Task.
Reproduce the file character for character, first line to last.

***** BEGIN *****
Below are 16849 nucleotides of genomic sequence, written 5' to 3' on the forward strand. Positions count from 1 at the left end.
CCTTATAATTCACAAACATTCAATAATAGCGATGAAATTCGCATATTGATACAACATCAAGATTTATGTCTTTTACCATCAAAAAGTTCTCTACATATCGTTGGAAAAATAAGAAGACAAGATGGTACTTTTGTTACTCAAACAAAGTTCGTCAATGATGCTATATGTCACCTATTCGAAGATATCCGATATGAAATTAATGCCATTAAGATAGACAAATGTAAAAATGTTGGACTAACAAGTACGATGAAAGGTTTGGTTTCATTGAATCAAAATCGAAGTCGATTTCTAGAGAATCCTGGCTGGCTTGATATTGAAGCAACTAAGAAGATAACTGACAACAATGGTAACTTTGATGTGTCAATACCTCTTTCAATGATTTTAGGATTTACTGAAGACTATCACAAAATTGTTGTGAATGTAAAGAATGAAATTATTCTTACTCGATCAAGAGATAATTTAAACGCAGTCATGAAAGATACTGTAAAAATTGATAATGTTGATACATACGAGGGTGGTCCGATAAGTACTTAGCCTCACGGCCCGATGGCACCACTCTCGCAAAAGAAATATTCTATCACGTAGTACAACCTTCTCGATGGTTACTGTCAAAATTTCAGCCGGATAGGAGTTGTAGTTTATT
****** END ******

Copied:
Below are 16849 nucleotides of genomic sequence, written 5' to 3' on the forward strand. Positions count from 1 at the left end.
CCTTATAATTCACAAACATTCAATAATAGCGATGAAATTCGCATATTGATACAACATCAAGATTTATGTCTTTTACCATCAAAAAGTTCTCTACATATCGTTGGAAAAATAAGAAGACAAGATGGTACTTTTGTTACTCAAACAAAGTTCGTCAATGATGCTATATGTCACCTATTCGAAGATATCCGATATGAAATTAATGCCATTAAGATAGACAAATGTAAAAATGTTGGACTAACAAGTACGATGAAAGGTTTGGTTTCATTGAATCAAAATCGAAGTCGATTTCTAGAGAATCCTGGCTGGCTTGATATTGAAGCAACTAAGAAGATAACTGACAACAATGGTAACTTTGATGTGTCAATACCTCTTTCAATGATTTTAGGATTTACTGAAGACTATCACAAAATTGTTGTGAATGTAAAGAATGAAATTATTCTTACTCGATCAAGAGATAATTTAAACGCAGTCATGAAAGATACTGTAAAAATTGATAATGTTGATACATACGAGGGTGGTCCGATAAGTACTTAGCCTCACGGCCCGATGGCACCACTCTCGCAAAAGAAATATTCTATCACGTAGTACAACCTTCTCGATGGTTACTGTCAAAATTTCAGCCGGATAGGAGTTGTAGTTTATT